BOGOTA, Colombia (AP) — Colombia’s first leftist president presented an ambitious tax plan on Monday that aims to raise up to $11 billion a year for anti-poverty programs.

Gustavo Petro was sworn into office on Sunday, and has promised to fight economic inequality while investing in rural areas that have long been haunted by drug-related violence.

Less than 24 hours after taking his presidential oath, the new president presented a tax reform plan to his nation’ s congress that will increase income taxes on wealthy individuals and place a 10% levy on oil exports. The bill also includes an annual wealth tax on individuals who have a net worth of more than $750,000 as well as sales taxes on soft drinks and highly processed foods.

Petro, who was formerly a member of a rebel group, has said it is vital for Colombia to increase state spending in order to fight poverty and implement a 2016 peace deal with the Revolutionary Armed Forces of Colombia that includes land reform and rural development programs.

Tax collection in the South American Nation was worth roughly 19% of its total GDP in 2020, which is slightly below the Latin American average. Members of the OECD, an organization made up mostly of developed countries, collect an average of 33% of their GDP in taxes.

Governments in Colombia have long struggled with tax collection because much of the population works in the informal economy. Last year, an effort by conservative President Iván Duque to raise income taxes and some sales taxes sparked massive protests in which more than 50 people were killed.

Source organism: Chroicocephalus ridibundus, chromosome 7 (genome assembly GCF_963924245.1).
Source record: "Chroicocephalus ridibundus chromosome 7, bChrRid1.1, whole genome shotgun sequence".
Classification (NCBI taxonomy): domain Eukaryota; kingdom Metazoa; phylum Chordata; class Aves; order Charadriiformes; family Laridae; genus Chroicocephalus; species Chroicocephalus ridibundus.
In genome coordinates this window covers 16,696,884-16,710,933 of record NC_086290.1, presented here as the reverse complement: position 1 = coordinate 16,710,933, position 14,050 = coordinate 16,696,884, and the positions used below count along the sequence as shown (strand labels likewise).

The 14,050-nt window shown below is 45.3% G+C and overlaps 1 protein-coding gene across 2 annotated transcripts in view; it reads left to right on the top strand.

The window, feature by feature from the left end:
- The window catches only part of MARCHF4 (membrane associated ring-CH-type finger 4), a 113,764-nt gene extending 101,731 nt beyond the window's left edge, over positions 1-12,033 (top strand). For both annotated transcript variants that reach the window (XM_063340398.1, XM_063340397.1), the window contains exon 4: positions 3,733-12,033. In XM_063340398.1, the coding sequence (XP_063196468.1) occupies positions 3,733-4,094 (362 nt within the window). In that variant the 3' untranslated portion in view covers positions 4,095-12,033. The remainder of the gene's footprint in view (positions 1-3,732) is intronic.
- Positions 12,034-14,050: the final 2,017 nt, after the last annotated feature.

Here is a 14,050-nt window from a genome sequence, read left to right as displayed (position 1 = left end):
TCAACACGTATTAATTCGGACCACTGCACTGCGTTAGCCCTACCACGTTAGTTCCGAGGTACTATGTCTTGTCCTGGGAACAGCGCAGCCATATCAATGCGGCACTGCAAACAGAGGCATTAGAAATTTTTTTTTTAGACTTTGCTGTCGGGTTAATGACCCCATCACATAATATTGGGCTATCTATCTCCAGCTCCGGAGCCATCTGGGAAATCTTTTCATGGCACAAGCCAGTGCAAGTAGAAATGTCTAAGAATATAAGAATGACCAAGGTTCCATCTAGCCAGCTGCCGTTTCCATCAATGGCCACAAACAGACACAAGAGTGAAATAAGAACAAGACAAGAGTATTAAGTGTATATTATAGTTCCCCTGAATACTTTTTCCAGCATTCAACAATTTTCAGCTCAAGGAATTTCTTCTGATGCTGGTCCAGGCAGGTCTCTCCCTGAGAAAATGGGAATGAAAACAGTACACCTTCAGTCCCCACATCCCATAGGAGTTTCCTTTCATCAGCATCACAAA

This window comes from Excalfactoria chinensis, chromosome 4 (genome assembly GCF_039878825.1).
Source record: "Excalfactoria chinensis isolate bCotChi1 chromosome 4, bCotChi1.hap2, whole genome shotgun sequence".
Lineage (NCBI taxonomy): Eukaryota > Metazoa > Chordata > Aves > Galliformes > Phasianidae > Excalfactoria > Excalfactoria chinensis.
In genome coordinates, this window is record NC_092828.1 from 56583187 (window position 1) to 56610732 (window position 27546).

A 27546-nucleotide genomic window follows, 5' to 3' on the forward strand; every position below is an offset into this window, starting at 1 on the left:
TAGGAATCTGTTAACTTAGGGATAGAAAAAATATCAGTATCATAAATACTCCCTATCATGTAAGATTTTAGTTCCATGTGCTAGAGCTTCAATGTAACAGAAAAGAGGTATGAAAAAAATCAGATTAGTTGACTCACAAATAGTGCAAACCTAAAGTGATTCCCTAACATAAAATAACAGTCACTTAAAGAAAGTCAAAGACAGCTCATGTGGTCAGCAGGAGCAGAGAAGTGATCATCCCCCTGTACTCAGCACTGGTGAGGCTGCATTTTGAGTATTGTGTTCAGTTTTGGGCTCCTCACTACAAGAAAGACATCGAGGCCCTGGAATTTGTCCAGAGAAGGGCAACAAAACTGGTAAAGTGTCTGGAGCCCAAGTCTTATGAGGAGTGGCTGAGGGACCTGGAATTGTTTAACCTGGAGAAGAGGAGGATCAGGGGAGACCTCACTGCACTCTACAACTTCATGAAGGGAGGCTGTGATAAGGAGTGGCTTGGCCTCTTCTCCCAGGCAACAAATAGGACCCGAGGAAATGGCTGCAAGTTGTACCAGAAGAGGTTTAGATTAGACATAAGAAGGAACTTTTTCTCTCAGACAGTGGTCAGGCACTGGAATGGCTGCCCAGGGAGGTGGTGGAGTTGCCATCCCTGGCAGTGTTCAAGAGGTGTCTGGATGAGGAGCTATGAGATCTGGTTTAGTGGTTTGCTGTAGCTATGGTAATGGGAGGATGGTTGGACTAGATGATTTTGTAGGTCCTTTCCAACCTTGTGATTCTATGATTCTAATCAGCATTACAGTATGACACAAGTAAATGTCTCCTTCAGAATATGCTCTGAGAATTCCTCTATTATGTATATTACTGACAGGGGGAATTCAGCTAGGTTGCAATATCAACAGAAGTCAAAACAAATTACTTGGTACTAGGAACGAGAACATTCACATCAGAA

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Petro’s incoming finance minister said the new tax reform plan will only attempt to raise income taxes on the wealthiest 2% of individuals. He has urged Colombia’s wealthiest citizens to accept greater taxation, and addressed the issue during his inauguration speech.

“This should not be viewed as a punishment or a sacrifice,” he said. “It is simply a solidary payment that someone fortunate makes to a society that has enabled them to generate wealth.”

The government has also proposed doubling the nation’s 10% tax on dividends from stocks, and taxing the products of digital companies that aren’t based in Colombia. This might mean that Colombians would have to pay more taxes on their Netflix subscriptions or on books they buy on Amazon.

Colombia’s congress will now have to debate Petro’s proposed plan, which is expected to affect several areas of the economy.